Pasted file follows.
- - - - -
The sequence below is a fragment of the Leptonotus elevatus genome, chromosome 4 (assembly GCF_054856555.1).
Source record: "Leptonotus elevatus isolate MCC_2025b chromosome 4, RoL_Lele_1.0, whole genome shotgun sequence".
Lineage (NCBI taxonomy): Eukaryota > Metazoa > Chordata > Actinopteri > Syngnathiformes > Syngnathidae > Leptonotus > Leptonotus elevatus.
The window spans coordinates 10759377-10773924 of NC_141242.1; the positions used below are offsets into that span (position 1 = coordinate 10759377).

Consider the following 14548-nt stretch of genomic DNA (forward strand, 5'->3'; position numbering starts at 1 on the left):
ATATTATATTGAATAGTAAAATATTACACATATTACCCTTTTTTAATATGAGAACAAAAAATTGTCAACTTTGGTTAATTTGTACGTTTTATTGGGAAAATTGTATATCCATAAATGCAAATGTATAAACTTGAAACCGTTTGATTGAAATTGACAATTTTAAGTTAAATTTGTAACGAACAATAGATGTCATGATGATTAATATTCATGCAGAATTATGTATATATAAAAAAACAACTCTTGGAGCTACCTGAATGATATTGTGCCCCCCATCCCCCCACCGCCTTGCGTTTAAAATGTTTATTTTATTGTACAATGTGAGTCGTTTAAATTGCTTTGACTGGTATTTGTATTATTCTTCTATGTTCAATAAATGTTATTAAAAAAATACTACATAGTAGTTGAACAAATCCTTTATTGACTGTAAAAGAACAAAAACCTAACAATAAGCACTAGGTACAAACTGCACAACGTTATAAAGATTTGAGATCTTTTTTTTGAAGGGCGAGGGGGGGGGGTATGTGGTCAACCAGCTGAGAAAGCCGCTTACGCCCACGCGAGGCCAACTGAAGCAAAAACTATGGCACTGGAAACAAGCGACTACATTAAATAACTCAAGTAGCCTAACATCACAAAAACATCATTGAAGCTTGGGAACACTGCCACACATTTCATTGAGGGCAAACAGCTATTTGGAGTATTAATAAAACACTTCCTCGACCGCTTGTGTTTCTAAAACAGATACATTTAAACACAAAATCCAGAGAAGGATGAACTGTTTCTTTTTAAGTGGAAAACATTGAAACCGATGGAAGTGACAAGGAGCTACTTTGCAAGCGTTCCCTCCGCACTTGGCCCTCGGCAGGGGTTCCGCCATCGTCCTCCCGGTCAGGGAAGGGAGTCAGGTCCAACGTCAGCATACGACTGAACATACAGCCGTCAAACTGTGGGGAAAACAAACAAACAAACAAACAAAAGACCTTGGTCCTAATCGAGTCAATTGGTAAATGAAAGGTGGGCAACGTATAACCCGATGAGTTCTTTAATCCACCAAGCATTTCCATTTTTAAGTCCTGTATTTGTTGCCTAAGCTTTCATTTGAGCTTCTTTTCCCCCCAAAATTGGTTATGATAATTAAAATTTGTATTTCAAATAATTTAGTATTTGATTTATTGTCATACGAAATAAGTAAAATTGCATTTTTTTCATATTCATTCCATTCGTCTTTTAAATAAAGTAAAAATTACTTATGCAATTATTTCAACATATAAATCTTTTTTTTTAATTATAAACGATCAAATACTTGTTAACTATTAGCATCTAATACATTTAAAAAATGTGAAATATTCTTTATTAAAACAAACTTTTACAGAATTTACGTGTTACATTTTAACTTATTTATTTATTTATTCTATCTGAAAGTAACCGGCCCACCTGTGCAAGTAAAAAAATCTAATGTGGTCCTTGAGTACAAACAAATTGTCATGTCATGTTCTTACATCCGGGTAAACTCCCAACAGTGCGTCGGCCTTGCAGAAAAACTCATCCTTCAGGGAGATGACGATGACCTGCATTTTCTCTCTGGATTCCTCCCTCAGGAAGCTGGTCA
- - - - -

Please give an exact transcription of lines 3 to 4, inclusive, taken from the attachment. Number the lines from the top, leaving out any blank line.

Lineage (NCBI taxonomy): Eukaryota > Metazoa > Chordata > Actinopteri > Syngnathiformes > Syngnathidae > Leptonotus > Leptonotus elevatus.
The window spans coordinates 10759377-10773924 of NC_141242.1; the positions used below are offsets into that span (position 1 = coordinate 10759377).